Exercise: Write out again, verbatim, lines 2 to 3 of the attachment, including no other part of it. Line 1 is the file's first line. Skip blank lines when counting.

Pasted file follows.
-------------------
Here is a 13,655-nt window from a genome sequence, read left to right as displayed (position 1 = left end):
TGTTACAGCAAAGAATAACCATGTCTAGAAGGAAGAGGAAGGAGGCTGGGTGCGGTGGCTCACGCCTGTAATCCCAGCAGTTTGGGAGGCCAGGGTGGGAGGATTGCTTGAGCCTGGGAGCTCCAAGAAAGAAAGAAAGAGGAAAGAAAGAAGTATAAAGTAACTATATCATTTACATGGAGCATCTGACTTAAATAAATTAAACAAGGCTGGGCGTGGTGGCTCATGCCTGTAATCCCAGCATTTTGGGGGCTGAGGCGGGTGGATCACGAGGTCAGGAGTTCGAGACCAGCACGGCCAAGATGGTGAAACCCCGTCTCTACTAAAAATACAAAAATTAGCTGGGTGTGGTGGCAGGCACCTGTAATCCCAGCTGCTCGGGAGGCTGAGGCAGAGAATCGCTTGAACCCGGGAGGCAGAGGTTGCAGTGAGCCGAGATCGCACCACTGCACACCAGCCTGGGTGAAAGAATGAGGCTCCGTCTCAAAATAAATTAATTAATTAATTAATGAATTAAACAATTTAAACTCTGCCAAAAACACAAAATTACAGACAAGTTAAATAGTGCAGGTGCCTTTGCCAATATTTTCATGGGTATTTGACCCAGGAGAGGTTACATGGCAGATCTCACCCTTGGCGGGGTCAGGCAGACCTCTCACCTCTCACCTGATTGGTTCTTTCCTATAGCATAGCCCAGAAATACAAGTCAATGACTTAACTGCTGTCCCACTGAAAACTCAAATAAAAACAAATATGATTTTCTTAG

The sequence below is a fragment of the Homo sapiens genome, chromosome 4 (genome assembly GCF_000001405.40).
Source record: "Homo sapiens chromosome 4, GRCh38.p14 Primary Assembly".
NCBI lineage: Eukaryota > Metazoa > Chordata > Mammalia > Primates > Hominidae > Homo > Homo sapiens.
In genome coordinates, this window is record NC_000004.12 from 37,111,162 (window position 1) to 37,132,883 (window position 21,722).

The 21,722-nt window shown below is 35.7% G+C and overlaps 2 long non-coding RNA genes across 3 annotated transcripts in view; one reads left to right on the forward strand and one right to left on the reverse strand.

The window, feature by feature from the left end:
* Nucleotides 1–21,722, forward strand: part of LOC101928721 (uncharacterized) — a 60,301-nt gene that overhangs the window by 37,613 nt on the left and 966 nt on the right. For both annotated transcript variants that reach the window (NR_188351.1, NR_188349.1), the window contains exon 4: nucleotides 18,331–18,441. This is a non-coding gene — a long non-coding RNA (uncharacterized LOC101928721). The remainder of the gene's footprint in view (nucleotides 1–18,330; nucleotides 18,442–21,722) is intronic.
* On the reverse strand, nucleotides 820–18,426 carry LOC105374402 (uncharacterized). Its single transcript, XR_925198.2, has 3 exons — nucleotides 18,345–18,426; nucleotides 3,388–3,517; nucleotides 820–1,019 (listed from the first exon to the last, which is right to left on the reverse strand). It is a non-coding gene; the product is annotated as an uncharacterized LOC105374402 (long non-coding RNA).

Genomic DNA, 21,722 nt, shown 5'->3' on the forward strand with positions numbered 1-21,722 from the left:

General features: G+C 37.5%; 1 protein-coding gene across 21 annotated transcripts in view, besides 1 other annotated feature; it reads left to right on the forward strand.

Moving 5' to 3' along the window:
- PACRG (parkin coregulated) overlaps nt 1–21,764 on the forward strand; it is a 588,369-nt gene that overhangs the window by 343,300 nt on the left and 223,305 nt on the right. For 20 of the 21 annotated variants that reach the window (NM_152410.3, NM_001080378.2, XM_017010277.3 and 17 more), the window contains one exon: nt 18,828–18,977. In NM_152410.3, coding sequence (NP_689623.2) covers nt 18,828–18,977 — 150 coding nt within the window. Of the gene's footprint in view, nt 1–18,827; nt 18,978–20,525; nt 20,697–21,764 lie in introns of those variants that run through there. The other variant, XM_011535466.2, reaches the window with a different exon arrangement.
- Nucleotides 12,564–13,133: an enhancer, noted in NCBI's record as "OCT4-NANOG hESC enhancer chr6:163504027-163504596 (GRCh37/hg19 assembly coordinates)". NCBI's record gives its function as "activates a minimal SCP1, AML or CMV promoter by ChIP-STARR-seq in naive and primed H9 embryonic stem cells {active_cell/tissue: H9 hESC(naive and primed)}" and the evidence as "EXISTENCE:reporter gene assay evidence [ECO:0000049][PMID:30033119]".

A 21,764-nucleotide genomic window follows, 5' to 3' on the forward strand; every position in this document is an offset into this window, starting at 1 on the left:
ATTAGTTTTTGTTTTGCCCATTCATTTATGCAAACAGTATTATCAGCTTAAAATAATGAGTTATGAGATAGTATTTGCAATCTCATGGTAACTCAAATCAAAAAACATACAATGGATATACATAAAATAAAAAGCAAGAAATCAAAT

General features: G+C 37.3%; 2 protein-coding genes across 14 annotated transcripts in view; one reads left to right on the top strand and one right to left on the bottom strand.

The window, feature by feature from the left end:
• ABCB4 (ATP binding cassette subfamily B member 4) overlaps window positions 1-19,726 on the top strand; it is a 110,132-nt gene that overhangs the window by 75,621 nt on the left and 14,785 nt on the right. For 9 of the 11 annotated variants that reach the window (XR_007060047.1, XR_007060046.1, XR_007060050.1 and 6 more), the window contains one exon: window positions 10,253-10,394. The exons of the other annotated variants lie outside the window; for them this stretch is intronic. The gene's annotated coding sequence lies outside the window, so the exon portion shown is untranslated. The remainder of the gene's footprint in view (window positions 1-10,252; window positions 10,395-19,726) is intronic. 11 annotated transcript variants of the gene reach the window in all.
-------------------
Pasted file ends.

TGTTACAGCAAAGAATAACCATGTCTAGAAGGAAGAGGAAGGAGGCTGGGTGCGGTGGCTCACGCCTGTAATCCCAGCAGTTTGGGAGGCCAGGGTGGGAGGATTGCTTGAGCCTGGGAGCTCCAAGAAAGAAAGAAAGAGGAAAGAAAGAAGTATAAAGTAACTATATCATTTACATGGAGCATCTGACTTAAATAAATTAAACAAGGCTGGGCGTGGTGGCTCATGCCTGTAATCCCAGCATTTTGGGGGCTGAGGCGGGTGGATCACGAGGTCAGGAGTTCGAGACCAGCACGGCCAAGATGGTGAAACCCCGTCTCTACTAAAAATACAAAAATTAGCTGGGTGTGGTGGCAGGCACCTGTAATCCCAGCTGCTCGGGAGGCTGAGGCAGAGAATCGCTTGAACCCGGGAGGCAGAGGTTGCAGTGAGCCGAGATCGCACCACTGCACACCAGCCTGGGTGAAAGAATGAGGCTCCGTCTCAAAATAAATTAATTAATTAATTAATGAATTAAACAATTTAAACTCTGCCAAAAACACAAAATTACAGACAAGTTAAATAGTGCAGGTGCCTTTGCCAATATTTTCATGGGTATTTGACCCAGGAGAGGTTACATGGCAGATCTCACCCTTGGCGGGGTCAGGCAGACCTCTCACCTCTCACCTGATTGGTTCTTTCCTATAGCATAGCCCAGAAATACAAGTCAATGACTTAACTGCTGTCCCACTGAAAACTCAAATAAAAACAAATATGATTTTCTTAG

The sequence below is a fragment of the Homo sapiens genome, chromosome 4 (genome assembly GCF_000001405.40).